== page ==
* An increase in the speed with which permits are being issued for actual drilling on federal lands.  What’s called “processing time” has, the White House boasts, been cut from 228 days in 2012 to 194 days in 2013.

* The opening up of an additional 59 million acres for oil and gas drilling in the Gulf of Mexico, the site of a disastrous BP oil spill in April 2010.

In other words, global warming be damned!

Now, as to your other claims, you are putting words in my mouth. I did not denigrate the voters. Rather, I merely gave all the evidence voters used to make the decision to vote so heavily for republicans. If you infer from that that voters are stupid, that is your choice. I did not call them that.

Furthermore, it is lost on no one that I made a substantial list of Obama's incredible accomplishments and you have so little you can pick out of that to find fault or disagreement with, falling only on the hope that quantitative easing (which was slowed considerably and has now ended) will bring on a Bush-like economic collapse.

Also not lost on me is that you have nothing positive to say about the Republican agenda, to the extent you can identify one, or any refutation for Bush's disaster of a Presidency. Instead your constant fascination is to attack Democrats and this President instead of trying to find something/anything nice to say about anything the republicans have done...may I add...with easily understood reasons.

Wednesday, December 3, 2014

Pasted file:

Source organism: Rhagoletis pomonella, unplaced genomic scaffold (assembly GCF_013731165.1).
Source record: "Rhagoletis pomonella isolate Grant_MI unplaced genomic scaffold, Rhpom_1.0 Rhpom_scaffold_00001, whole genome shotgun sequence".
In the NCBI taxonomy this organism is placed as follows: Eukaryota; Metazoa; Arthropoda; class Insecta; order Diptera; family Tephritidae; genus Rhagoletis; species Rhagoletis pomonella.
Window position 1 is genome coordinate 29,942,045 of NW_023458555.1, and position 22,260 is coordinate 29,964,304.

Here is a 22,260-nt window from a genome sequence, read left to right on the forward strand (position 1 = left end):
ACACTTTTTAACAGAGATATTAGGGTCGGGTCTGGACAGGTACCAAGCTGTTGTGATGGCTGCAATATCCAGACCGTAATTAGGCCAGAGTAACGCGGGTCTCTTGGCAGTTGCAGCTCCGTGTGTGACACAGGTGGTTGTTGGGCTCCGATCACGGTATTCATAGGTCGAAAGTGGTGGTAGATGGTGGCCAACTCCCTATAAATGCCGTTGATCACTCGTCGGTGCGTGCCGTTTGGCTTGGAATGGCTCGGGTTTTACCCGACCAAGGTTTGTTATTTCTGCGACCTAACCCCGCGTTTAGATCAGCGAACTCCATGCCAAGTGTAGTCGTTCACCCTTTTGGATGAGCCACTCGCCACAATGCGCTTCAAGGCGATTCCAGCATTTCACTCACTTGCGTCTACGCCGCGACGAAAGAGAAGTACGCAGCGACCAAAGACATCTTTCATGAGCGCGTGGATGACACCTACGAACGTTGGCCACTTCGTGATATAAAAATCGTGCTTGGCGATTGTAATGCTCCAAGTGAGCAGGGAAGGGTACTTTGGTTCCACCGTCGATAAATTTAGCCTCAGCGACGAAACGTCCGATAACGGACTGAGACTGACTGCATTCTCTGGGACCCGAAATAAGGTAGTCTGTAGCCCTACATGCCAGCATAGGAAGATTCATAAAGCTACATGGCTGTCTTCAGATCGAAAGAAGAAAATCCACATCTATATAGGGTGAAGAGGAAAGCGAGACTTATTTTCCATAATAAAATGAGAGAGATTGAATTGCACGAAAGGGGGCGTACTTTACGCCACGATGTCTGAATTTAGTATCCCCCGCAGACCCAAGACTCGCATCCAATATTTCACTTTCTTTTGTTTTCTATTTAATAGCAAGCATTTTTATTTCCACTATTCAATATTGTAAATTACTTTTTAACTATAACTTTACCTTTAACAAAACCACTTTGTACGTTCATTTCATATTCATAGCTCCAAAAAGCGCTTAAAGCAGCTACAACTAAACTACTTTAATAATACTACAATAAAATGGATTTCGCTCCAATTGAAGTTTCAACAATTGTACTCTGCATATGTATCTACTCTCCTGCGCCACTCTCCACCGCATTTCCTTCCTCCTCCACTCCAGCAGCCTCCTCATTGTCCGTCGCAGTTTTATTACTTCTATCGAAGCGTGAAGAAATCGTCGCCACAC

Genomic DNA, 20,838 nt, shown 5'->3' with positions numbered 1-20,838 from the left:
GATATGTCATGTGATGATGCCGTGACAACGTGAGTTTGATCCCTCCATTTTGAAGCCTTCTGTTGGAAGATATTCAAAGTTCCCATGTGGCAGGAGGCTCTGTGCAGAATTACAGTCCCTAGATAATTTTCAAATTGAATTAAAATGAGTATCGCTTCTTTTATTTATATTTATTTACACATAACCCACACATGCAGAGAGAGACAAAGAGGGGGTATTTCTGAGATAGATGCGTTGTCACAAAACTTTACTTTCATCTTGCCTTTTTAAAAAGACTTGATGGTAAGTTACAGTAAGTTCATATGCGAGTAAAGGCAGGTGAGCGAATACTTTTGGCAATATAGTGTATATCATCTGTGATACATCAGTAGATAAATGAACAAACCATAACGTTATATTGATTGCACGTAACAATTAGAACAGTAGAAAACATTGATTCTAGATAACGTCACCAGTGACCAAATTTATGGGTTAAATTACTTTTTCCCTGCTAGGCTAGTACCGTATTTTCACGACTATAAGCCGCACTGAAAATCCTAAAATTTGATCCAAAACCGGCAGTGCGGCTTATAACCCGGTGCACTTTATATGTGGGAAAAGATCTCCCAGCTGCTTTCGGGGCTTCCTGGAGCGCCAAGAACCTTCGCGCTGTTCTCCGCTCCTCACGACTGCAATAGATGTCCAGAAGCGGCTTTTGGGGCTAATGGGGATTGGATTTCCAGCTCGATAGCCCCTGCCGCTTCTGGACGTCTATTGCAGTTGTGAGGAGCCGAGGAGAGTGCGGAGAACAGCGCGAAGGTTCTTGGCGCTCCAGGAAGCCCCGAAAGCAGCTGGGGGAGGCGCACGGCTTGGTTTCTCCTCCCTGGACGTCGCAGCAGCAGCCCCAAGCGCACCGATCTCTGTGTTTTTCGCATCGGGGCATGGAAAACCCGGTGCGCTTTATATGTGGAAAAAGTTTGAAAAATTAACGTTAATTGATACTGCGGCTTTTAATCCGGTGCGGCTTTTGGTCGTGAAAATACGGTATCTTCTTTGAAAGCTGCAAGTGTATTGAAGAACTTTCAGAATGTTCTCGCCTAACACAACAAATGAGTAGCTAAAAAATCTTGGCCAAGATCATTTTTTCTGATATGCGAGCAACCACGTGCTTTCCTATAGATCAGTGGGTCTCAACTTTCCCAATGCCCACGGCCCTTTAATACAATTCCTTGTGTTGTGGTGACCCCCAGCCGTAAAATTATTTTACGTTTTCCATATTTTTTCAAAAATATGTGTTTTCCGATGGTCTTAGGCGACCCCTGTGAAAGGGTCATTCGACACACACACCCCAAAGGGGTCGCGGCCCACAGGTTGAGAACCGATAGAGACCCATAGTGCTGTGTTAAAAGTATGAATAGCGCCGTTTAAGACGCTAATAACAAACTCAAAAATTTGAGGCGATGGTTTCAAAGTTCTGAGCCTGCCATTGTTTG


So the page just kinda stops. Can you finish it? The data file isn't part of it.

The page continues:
Gotta problem with me?! Let's have coffee and we'll tawk.


Unfortunate that I even need to write this, but there is an anonymous right wing troll on my site who posts occasionally literate comments, so I feel a need to state that my policy, heretofore not posted, is that unless I know the commenter personally, as I usually do, or unless the person identifies themself instead of hiding behind a cowardly nickname, I won’t reply to their comments.

And I want this site vitriol-free, so if your post is respectful, I will generally enjoy engaging in any discussion you’d like to have. And that includes you, Mr. Oleck, whom I have complimented in the past for your courage in identifying yourself without hesitation.

But I don’t want to get into a lot of back and forth because I’ve found that there is rarely any point in trying to convince each other of something that we are so strongly in opposition to.

Tuesday, December 2, 2014

I don't even know why they make any other kind of cookies besides chocolate chip cookies.

If you want to know what I think of Oatmeal Raisin cookies, and I'm sure you woke up this morning wondering exactly that, watch this video, and substitute the words "eating oatmeal raisin cookies" for the words "drinking merlot" and you'll get the drift.

As someone wiser and funnier than me once said: "Oatmeal raisin cookies that look like chocolate chip cookies are the main reason I have trust issues."

OK, I'll just cut and paste it here, but the video link at the top is funnier:

Jack: If they want to drink Merlot, we're drinking Merlot.
Miles Raymond: No, if anyone orders Merlot, I'm leaving. I am NOT drinking any fu**ing Merlot!

And now I feel a need to apologize to merlot, which is one of the few wines I actually occasionally like.